: Um ... it mentions gold-jacketed bullets "for you-know-who". I don't
know who. Uh, little help?
: The Cybermen, cyborgs with gold as their Kryptonite
. Doesn't really matter in context, IMHO. `.`
: Damn, you beat me to it. And I was going to say "Voldemort". But I'm just in a goofy mood today. <grin>
: I believe there have been several instances of Highlander immortals using nefarious means to win (or at least cheat in) fights, including: hitting the other guy with your car, setting some vicious dogs on him, and yes, having two friends with machine guns fill him full of holes.
: Indeed; editing.
: Indeed, bullets *can* kill Immortals. It's not a Rule (that would be 'Cannot Fight On Holy Ground'). It's more of an honor thing.
: The reason why even the most vile Immortals don't break the holy ground rule is because doing it nukes the area they are in. According to dialogue the last time it happened was Pompeii.
: In the Borg's defence, in the only incident where they were actually shot [that I can recall in Canon], they were technically being attacked with an unconventional force field effect rather than actual bullets (and they were only being shot for all of 3 seconds, so they might have adapted if there were more Borg).
(athcnv): In First Contact, the phasers are set on a "rotating frequency". Not sure why they can't go fully random (e.g.: infinity modulator weapon in Elite Force - although it wouldn't be fair to have an enemy you couldn't possibly kill in a computer game).
Also, I remember in Dune (book and the later computer games) people could wear personal shields that could stop any bullet. Unfortunately, if a LASER hit the shield, it resulted in an nuclear explosion (both at the shield and the gun that fired the laser).
Also, I remember a personal shield that stopped high velocity bullets, but not low velocity knives or spears. Can't remember where I saw it, though.
: Could we use this image◊
of Chunk from the Goonies weathering Captain Picard's Tommygun as the page image?
: Took this natterfest out. The original example maybe
counts, so you can reinsert that with some heavy rewording if you really feel the need, but I don't think "can only be shot in the head" really counts.
- The Complete Zombie Survival Guide makes a damn good attempt at justifying this; in the book's reality, The Virus that turns the living into the undead does not need oxygen or blood, and so anything other than a headshot or decapitation is pointless.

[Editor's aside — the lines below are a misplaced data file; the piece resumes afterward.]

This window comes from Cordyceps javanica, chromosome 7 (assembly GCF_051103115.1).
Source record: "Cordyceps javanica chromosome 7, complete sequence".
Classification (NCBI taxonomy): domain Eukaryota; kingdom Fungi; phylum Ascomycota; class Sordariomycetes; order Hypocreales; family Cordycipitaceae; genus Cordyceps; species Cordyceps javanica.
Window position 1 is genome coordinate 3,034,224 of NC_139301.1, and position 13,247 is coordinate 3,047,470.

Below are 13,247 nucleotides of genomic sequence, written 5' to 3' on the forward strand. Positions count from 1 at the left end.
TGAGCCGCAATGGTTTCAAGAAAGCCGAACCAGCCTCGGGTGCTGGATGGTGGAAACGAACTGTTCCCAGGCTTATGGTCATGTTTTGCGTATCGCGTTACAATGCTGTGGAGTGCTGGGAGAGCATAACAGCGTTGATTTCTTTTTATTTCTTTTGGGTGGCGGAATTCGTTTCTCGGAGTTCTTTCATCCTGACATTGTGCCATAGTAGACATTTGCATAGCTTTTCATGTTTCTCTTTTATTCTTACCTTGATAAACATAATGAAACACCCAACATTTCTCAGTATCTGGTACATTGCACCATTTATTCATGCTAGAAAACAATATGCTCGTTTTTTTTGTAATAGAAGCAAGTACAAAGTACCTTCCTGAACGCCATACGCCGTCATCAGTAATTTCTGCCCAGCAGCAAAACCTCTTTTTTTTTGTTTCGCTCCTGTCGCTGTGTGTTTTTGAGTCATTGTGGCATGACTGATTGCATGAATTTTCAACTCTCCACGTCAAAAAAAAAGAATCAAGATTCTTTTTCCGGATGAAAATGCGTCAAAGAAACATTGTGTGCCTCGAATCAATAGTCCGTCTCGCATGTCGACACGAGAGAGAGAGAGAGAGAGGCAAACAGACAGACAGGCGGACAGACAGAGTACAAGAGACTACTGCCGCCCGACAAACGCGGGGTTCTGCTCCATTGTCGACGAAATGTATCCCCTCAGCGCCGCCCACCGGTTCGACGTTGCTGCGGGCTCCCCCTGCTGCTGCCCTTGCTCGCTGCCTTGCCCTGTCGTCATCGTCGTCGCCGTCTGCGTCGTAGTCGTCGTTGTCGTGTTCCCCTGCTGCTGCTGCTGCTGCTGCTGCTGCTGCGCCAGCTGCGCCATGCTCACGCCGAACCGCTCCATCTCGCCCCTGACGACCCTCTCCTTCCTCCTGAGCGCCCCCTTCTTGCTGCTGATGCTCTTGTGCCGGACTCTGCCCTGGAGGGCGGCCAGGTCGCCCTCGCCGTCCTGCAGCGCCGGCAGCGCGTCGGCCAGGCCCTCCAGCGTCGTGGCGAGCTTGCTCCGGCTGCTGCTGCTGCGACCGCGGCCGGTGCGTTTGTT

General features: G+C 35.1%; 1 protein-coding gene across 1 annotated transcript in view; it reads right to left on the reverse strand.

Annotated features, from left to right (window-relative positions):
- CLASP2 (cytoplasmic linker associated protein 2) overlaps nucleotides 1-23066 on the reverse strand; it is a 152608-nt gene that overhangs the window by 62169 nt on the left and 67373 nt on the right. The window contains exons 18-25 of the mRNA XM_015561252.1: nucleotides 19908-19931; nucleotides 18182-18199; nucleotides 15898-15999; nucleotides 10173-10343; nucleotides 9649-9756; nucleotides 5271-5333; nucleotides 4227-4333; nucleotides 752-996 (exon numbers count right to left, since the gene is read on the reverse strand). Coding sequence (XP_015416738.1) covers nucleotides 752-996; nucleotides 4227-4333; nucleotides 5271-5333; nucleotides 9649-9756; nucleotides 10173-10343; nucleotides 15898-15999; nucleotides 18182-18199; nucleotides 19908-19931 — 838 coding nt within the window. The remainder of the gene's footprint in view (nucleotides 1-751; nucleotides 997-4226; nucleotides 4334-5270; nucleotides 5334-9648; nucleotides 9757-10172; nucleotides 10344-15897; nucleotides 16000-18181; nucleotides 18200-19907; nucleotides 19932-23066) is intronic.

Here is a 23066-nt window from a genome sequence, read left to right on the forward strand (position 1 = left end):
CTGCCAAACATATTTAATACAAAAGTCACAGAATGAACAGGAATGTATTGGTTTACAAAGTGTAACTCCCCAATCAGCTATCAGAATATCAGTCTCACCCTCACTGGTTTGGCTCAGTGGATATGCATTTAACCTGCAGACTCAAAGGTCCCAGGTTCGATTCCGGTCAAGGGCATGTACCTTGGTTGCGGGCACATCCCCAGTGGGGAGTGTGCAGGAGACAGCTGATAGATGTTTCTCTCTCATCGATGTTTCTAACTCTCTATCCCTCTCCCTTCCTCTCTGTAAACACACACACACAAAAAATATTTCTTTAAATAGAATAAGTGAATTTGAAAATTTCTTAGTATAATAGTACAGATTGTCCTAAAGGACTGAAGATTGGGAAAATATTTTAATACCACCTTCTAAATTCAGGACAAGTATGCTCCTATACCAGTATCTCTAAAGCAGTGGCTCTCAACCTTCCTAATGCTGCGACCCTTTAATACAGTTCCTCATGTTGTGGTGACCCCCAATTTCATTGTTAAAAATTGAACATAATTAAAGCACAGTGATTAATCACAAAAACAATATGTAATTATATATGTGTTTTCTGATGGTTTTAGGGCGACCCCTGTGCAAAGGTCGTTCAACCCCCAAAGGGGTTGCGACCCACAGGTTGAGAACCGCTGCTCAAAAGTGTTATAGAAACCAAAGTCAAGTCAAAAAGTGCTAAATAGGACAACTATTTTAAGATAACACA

- Not really. Moving around requires constant energy and chemical reactions. Without oxygen or blood, there is no explanation as to how such an organism could survive.
- You're under the assumption that the Zombies in that fiction utilize oxygen as an energy source or blood as it's carrier. In the Zombie Survival Guide, Max Brooks clearly states that solanum changes the human brain into a new organ. This organ's energy requirements could be supplemented in a different fashion.
- A virus forming new organs from old ones is still an example of Artistic License - Biology anyway. Oxygen is not the body's energy source, but it is absolutely essential for chemical reactions in the body (virtually all organic chemicals are made up of Carbon, Hydrogen, Oxygen, and Nitrogen), and all organisms need it and other chemicals to operate the chemical reactions they need to operate, which must be moved around the body somehow. Producing movement through muscles requires a constant influx of chemicals and produces stacks of waste chemicals. It doesn't matter what the chemicals are- every chemical reaction in existence has these issues. If the waste is not being removed and replaced with new raw materials, the reactions would shut down within minutes. Any organism of this size would need a bloodstream or something similar to bring in chemicals and glucose (the main energy source in the body) round the clock. A human sized organism simply could not function without these body systems. And such systems are, for obvious reasons, vulnerable to physical damage.